[…]

Although Newton was undoubtedly a brilliant man, eulogies of a lone genius fail to match events. Like all innovators, he depended on the earlier work of Kepler, Galileo, Descartes and countless others […]

[…]

The apple story was virtually unknown before Byron’s time. [Fara opens the chapter with a Byron poem hailing Newton’s discovery of gravity by watching the apple fall].

Whilst I would agree with almost everything that Fara says, here I think she is, to quote Kepler, guilty of throwing out the baby with the bath water. But before I explain why I think this let us pass review of the myth that she is, in my opinion, quite rightly rejecting.

The standard simplistic version of the apple story has Newton sitting under the Woolsthorpe Manor apple tree on a balmy summer’s day meditation on mechanics when he observes an apple falling. Usually in this version the apple actually hits him on the head and in an instantaneous flash of genius he discovers the law of gravity.

This is of course, as Fara correctly points out, a complete load of rubbish. We know from Newton’s notebooks and from the draughts of Principia that the path from his first studies of mechanics, both terrestrial and celestial, to the finished published version of his masterpiece was a very long and winding one, with many cul-de-sacs, false turnings and diversions. It involved a long and very steep learning curve and an awful lot of very long, very tedious and very difficult mathematical calculations. To modify a famous cliché the genius of Principia and the theories that it contains was one pro cent inspiration and ninety-nine pro cent perspiration.

If all of this is true why do I accuse Fara of throwing out the baby with the bath water? I do so because although the simplistic story of the apple is a complete myth there really was a story of an apple told by Newton himself and in the real versions, which differ substantially from the myth, there is a core of truth about one step along that long and winding path.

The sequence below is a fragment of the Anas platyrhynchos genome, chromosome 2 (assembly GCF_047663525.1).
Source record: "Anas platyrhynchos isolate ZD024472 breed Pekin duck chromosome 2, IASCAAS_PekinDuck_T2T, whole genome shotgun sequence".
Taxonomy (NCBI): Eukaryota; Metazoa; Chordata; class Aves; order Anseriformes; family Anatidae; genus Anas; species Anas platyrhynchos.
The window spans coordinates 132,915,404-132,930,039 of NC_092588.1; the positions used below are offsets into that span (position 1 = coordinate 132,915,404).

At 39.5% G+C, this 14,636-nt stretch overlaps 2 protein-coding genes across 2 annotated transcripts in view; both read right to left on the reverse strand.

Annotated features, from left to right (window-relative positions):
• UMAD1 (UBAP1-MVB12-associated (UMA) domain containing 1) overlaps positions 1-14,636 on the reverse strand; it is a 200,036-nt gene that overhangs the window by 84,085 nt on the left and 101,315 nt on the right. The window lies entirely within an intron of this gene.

Having quoted Fara I will now turn to, perhaps Newton’s greatest biographer, Richard Westfall. In his Never at Rest, Westfall of course addresses the apple story:

What then is one to make of the story of the apple? It is too well attested to be thrown out of court. In Conduitt’s version one of four independent ones, …

Westfall tells us that the story is in fact from Newton and he told to on at least four different occasions to four different people. The one Westfall quotes is from John Conduitt, who was Newton’s successor at the Royal Mint, married his niece and house keeper Catherine Barton and together with her provided Newton with care in his last years. The other versions are from the physician and antiquarian William Stukeley, who like Newton was from Lincolnshire and became his friend in the last decade of Newton’s life, the Huguenot mathematician Abraham DeMoivre, a convinced Newtonian and Robert Greene who had the story from Martin Folkes, vice-president of the Royal Society whilst Newton was president. There is also an account from Newton’s successor as Lucasian professor, William Whiston, that may or may not be independent. The account published by Newton’s first published biographer, Henry Pemberton, is definitely dependent on the accounts of DeMoivre and Whiston. The most well known account is that of Voltaire, which he published in his Letters Concerning the English Nation, London 1733 (Lettres philosophiques sur les Anglais, Rouen, 1734), and which he says he heard from Catherine Conduitt née Barton. As you can see there are a substantial number of sources for the story although DeMoivre’s account, which is very similar to Conduitt’s doesn’t actually mention the apple, so as Westfall says to dismiss it out of hand is being somewhat cavalier, as a historian.